The Auditor General for the Province of Ontario just released its Report November 2022 with respect to the Real Estate Council of Ontario (RECO). This will lead to some changes at RECO and the underlying legislation. The Ministry of Public and Business Service Delivery supervises RECO and comes up with the recommendations for legislative changes.
Here’s a quick summary:
“Our audit concluded that RECO has not been fully effective in administering the Real Estate and Business Brokers Act, 2002 to protect the interests of consumers when engaging in a real estate transaction in what is usually the single biggest purchase of their lives.
For example, RECO could not demonstrate how it met its requirements under the Act when assessing applicants who had a past criminal charge or conviction. The Act also requires that brokerages remit to RECO any unclaimed consumer deposits from incomplete property sales after two years.
However, RECO did not have a process in place to proactively collect deposits and as a result, RECO does not know the number and value of unclaimed deposits currently held by brokerages in Ontario.
There are also a number of areas where consumer protection for buyers and sellers of real estate could be improved in comparison to another Canadian province, British Columbia.
For example, in Ontario there is no legislated cooling off period when purchasing a resale property. This means that buyers cannot typically rescind an offer with no conditions without risking the loss of their deposit. In 2022, the government of British Columbia announced a regulation concerning homebuyers that provides them with a mandatory three-day period to allow them time to conduct their due diligence by means such as obtaining a home inspection or confirming the availability of financing.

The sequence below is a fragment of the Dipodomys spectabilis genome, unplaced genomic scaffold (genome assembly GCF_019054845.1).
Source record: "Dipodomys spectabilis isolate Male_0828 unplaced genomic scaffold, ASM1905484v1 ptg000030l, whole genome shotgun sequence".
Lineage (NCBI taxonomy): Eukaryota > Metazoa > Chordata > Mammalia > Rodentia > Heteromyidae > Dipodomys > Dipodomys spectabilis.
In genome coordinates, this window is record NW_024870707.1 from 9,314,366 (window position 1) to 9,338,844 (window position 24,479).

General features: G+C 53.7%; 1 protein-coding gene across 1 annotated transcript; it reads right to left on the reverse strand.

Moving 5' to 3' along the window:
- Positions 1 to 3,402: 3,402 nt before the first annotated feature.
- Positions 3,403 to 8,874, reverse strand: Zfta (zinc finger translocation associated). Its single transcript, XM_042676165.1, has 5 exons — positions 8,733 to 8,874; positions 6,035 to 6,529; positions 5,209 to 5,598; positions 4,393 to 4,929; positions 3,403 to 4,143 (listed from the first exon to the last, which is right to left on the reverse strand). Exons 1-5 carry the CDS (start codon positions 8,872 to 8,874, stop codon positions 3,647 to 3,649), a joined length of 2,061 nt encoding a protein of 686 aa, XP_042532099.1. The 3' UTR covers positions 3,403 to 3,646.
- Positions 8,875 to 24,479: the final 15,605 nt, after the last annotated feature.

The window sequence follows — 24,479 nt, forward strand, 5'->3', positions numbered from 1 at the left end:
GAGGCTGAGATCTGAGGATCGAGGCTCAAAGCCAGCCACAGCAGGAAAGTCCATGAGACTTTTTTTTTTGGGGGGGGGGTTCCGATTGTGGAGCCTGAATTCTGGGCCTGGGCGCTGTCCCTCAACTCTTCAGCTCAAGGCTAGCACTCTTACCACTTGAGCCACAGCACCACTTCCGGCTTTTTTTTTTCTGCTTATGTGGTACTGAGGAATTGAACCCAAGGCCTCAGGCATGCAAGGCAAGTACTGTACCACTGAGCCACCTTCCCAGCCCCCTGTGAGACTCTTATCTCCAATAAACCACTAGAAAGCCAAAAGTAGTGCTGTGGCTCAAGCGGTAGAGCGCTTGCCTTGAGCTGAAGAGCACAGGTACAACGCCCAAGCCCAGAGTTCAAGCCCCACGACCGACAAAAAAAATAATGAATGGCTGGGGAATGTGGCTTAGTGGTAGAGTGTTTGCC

In Ontario, a single salesperson or broker can represent both a buyer and seller in the same real estate transaction, on behalf of a brokerage. This practice has been banned in British Columbia due to the risks it poses to consumers. RECO does not currently have general authority to collect transaction data from brokerages.
In the absence of such information, RECO currently faces challenges in providing evidence-informed policy advice to the Ministry of Public and Business Service Delivery to address emerging risks to consumers or to apply a risk-based approach to inspecting brokerages so that high-risk brokerages can be inspected more frequently. For example, RECO cannot identify the prevalence of trends in real estate transactions that pose a risk to consumers such as unconditional offers, transactions where a single salesperson represents both the buyer and seller, and transactions that may involve fictitious offers.
Finally, our audit concluded that the Ministry’s oversight processes to ensure that RECO effectively administers the Act and fulfills its mandate were not fully effective.
We found that the Ministry did not collect sufficient information from RECO to monitor and assess RECO’s performance. Specifically, we found that RECO lacked performance indicators for key areas of its operations, including inspections, investigations, disciplinary action and its compliance with the requirement to operate on a cost-recovery basis.”
Brian Madigan LL. B., Broker